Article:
The AP Stylebook has again been updated with the following:
We now say not to use the archaic and sexist term "mistress" for a woman in a long-term sexual relationship with, and financially supported by, a man who is married to someone else.
Instead, use an alternative like companion or lover on first reference. Provide details later.
— APStylebook (@APStylebook) May 8, 2020
Well, that’s one way to start a ratio party!
You know your new suggested terms for immoral acts are not well received when the ratio is more than 10 times accepting RTs.
Y'all need Jesus. pic.twitter.com/2LFXg3Eo7I
— Sandy 〽️ (@RightGlockMom) May 9, 2020
There was no shortage of people weighing in on this matter:
Um, "companion" or "lover" do not convey the important fact underlying the meaning of "mistress." https://t.co/vI06QyPMds
— Mark Hemingway (@Heminator) May 8, 2020
I still cannot believe they are actually trying to normalize infidelity. https://t.co/YOMuSmrCbz
— Menara Kajang 🗼 (@r00dran) May 9, 2020
The AP’s got their priorities.
Most normal people: Cheating on your spouse is wrong.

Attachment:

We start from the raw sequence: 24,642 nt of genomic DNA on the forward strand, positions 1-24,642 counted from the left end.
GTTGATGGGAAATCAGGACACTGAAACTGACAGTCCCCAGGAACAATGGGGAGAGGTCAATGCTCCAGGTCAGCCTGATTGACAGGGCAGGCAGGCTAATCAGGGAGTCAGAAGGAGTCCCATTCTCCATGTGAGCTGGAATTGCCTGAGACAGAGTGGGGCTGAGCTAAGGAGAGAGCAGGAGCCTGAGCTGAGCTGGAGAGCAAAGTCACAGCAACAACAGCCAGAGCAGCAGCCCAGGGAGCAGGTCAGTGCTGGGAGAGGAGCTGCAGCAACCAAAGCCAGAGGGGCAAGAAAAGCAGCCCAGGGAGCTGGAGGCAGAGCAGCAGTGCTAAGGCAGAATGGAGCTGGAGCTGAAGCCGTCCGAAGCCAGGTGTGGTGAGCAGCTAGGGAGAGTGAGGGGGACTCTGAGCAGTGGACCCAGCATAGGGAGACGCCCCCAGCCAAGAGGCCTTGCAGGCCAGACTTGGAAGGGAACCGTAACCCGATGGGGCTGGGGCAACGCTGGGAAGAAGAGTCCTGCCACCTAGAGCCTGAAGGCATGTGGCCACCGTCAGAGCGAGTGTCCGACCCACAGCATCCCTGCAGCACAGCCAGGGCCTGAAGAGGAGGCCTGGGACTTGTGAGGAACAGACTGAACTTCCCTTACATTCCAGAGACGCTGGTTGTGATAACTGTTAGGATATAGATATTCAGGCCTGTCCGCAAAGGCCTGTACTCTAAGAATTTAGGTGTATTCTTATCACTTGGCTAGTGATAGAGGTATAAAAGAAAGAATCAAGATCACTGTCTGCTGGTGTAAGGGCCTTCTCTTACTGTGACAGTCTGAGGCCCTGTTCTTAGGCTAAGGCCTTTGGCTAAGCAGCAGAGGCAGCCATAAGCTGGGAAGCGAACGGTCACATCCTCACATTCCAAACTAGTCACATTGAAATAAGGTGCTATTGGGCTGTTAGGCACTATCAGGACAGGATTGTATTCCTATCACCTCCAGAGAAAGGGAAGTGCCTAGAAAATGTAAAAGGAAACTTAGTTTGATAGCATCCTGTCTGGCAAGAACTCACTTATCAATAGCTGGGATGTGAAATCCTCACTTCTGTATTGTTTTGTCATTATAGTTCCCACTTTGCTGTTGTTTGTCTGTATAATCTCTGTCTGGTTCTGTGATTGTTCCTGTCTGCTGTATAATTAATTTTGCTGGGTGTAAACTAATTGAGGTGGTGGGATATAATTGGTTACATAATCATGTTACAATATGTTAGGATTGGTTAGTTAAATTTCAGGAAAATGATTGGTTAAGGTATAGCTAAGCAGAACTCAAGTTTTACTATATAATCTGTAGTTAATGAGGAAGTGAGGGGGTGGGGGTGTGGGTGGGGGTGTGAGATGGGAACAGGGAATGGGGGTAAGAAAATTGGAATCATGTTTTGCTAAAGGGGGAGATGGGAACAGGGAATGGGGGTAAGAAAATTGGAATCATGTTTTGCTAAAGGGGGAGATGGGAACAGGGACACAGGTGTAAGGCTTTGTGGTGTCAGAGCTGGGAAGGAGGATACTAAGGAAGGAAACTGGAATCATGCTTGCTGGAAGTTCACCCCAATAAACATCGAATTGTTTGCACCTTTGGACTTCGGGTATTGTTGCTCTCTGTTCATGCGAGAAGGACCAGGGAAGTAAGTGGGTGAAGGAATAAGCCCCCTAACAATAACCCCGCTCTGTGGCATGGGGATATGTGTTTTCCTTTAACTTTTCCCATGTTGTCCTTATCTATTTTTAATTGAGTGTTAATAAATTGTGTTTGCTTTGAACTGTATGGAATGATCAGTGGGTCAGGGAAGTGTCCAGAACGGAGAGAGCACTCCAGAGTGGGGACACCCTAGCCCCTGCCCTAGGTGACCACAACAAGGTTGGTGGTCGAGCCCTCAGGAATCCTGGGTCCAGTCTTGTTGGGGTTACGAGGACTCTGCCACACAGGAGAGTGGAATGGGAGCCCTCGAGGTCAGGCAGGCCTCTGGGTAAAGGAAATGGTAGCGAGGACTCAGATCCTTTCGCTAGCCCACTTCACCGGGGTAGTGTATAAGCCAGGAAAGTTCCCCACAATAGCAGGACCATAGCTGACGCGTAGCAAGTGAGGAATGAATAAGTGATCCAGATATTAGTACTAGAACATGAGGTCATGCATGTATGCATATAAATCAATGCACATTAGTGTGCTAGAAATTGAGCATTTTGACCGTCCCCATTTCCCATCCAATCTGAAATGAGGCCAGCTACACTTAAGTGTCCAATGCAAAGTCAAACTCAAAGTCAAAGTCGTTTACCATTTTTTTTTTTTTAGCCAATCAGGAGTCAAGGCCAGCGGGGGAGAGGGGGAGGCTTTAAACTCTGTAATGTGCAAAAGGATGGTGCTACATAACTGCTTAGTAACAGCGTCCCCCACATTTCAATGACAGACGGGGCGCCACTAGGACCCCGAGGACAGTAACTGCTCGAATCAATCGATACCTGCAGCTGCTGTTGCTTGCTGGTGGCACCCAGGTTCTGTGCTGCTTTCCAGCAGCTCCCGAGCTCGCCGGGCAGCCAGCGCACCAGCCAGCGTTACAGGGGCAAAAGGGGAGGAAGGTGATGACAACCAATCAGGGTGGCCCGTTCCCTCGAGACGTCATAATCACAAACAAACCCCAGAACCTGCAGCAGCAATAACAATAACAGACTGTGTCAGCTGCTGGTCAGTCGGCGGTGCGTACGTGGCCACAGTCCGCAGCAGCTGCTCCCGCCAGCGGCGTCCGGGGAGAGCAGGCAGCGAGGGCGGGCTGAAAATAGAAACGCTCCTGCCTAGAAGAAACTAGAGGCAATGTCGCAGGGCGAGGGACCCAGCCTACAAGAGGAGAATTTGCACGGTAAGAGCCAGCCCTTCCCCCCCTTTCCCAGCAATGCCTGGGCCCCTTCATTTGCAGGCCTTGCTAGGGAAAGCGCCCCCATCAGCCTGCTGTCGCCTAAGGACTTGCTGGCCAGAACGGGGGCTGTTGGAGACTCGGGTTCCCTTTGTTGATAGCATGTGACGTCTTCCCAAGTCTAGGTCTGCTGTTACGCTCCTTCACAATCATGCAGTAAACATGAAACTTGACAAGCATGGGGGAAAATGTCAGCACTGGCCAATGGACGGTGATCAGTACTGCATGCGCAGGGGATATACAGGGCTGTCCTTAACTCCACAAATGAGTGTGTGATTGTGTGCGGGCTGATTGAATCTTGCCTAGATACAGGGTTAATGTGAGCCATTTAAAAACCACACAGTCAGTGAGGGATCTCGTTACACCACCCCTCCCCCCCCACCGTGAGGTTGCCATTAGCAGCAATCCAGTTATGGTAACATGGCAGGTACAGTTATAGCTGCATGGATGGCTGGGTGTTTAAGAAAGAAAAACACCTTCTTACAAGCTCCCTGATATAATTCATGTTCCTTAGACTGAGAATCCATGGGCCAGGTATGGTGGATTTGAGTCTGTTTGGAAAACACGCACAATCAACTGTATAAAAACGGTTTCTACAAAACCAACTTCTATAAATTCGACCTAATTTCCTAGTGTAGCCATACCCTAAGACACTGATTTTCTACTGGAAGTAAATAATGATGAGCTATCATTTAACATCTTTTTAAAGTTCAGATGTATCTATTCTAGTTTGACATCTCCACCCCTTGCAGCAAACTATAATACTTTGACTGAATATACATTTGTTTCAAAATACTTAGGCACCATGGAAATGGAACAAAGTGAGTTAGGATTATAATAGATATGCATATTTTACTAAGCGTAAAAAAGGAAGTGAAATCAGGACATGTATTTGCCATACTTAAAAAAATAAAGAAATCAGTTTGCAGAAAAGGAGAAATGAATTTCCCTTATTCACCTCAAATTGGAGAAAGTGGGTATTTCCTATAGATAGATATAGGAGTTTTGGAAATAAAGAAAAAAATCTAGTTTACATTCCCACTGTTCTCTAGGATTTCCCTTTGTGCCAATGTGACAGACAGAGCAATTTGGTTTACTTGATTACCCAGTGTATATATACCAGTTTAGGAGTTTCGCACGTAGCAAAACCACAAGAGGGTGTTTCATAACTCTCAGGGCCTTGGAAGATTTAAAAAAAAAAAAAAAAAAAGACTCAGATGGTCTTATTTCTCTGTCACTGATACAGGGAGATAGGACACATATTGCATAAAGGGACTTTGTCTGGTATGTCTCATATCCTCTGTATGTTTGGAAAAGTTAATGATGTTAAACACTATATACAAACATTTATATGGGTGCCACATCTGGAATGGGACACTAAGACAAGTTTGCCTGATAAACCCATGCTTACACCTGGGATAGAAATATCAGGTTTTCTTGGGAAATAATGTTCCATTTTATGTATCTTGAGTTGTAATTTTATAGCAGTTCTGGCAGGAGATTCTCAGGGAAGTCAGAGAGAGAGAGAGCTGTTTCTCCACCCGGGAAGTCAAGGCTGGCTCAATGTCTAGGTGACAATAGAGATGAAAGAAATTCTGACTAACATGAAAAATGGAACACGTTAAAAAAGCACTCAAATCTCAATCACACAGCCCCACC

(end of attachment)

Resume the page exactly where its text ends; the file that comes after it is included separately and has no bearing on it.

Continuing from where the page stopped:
The media: https://t.co/eF6e5saJt3
— Jacob Airey (@realJacobAirey) May 8, 2020
"lover" sounds skeevier than "mistress" tbh https://t.co/68ugiLS985
— jon gabriel (@exjon) May 8, 2020
Husband-involved unmarried woman seems more your speed https://t.co/7ftcqdMmi1
— Komm, süßer Todd (@kamenism) May 9, 2020
Some side chick is running the AP stylebook https://t.co/gndy1X1HgR
— Old Row (@OldRowOfficial) May 9, 2020
Seems less accurate. Does someone at AP have a mistress who got huffy over the term?
— John Hawkins (@johnhawkinsrwn) May 9, 2020
That's dumb. Use "concubine" https://t.co/PjzEljutGh
— ℭ𝔥𝔞𝔫𝔱𝔦𝔠𝔩𝔢𝔢𝔯 (@iChanticleer) May 9, 2020
I always preferred kept-woman and adulterer any way. https://t.co/oERhCeOyWp
— Margot Cleveland (@ProfMJCleveland) May 8, 2020
— Margot Cleveland (@ProfMJCleveland) May 9, 2020